by Todd Feurer, CBS Chicago web producerBy CBS 2 Chicago Staff

CHICAGO (CBS) — One day after city officials said Ald. Tom Tunney’s Ann Sather restaurant in Lakeview would face up to $10,500 in possible fines after he admitted letting people dine inside in defiance of city and state COVID-19 restrictions, Mayor Lori Lightfoot vowed the 44th Ward alderman would “absolutely be held accountable.”

“I have spoken with Alderman Tunney. He alerted me earlier this week about the issue. Obviously, I’m deeply disappointed. I’ve known Tom Tunney for 25-plus years, I consider him a friend, and he understands what he did was absolutely wrong,” Lightfoot said.

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On Monday, Tunney admitted he had allowed some regular customers to dine inside his Ann Sather location in Lakeview despite the statewide ban on indoor dining at restaurants, calling it an “error in judgment.”

“On a sporadic basis, we have allowed a very limited number of our regular diners to eat inside the restaurant while observing social distancing and mask-wearing rules. This was error in judgement and won’t happen again,” Tunney said in a statement.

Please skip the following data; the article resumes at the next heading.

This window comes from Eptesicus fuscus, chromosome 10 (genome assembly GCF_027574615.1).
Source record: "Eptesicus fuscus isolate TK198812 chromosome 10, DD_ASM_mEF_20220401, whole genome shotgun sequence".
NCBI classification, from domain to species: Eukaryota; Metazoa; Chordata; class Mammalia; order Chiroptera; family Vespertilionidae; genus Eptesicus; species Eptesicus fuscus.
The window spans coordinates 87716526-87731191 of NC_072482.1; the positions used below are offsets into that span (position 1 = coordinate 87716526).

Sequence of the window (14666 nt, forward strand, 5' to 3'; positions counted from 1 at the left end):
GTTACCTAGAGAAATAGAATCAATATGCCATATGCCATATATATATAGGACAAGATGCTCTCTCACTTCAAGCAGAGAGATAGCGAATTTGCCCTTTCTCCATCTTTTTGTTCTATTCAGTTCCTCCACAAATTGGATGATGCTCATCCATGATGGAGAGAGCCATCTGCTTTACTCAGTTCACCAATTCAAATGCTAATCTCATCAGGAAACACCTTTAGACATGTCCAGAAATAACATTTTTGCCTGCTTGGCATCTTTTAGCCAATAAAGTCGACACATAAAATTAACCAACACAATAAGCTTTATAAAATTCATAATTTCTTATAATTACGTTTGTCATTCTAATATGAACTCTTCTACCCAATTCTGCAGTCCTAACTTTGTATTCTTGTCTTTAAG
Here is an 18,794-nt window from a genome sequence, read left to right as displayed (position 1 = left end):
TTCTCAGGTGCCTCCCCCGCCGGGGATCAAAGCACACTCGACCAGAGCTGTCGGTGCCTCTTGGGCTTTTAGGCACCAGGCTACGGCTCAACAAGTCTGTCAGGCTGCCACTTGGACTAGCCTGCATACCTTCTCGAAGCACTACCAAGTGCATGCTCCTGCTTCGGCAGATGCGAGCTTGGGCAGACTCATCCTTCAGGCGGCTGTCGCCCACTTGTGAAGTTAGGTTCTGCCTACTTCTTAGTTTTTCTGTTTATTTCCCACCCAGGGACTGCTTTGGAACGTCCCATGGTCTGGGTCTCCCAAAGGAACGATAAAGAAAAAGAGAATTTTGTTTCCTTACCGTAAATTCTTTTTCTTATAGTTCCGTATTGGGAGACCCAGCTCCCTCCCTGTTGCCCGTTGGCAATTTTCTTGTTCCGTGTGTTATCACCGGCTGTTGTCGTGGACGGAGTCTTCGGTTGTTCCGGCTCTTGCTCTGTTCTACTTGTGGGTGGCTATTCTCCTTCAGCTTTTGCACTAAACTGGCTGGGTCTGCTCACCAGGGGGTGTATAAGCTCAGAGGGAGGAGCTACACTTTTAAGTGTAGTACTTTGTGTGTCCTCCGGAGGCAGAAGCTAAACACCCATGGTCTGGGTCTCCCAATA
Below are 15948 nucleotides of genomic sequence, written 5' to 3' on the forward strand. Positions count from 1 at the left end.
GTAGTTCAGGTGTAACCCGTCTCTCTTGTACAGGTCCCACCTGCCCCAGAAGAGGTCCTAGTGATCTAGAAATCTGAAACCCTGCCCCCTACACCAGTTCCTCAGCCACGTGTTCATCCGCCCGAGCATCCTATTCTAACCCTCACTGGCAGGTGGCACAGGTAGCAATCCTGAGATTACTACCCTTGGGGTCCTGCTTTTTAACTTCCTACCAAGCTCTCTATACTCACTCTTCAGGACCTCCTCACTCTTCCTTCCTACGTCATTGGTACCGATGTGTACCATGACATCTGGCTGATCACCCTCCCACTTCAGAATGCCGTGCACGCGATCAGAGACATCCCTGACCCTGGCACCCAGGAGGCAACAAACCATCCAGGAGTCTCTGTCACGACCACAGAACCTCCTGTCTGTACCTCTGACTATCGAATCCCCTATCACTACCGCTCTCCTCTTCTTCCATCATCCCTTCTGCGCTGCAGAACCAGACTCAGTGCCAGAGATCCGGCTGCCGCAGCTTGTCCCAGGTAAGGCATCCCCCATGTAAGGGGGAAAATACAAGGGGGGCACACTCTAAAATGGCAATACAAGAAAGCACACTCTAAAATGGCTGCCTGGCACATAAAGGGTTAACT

On Tuesday, the city’s Department of Business Affairs and Consumer Protection said it had issued the restaurant two citations for violating the indoor dining ban. The amount of the fine Tunney faces will be determined at an administrative hearing, but one citation carries a fine of up to $10,000 and the other carries a fine of up to $500.

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Lightfoot said she’s heard from many other restaurant owners about the various restrictions that have been placed on their businesses throughout the year, and said the most consistent message they’ve sent is “just be fair, mayor” and make sure people are held accountable when they break the rules.

“The alderman knows that he did wrong. He will absolutely be held accountable; zero exceptions for that, but I understand the anger and the frustration, because this has been such an incredibly hard year. People have bent over backwards to play by the rules and the vast majority have been,” she said.

While Tunney has called his decision to allow indoor dining at his restaurant an “error in judgment,” Lightfoot was more blunt in her assessment of his violation.

“Alderman Tunney understands that he made an intentional decision to break the rules. He didn’t just break them as a businessperson, he broke them as an alderman who swore an oath to live and abide by a higher set of standards than the average person. And that’s one of the things I’ve been hearing a lot from people, that’s made them really angry and animated about this,” she said.

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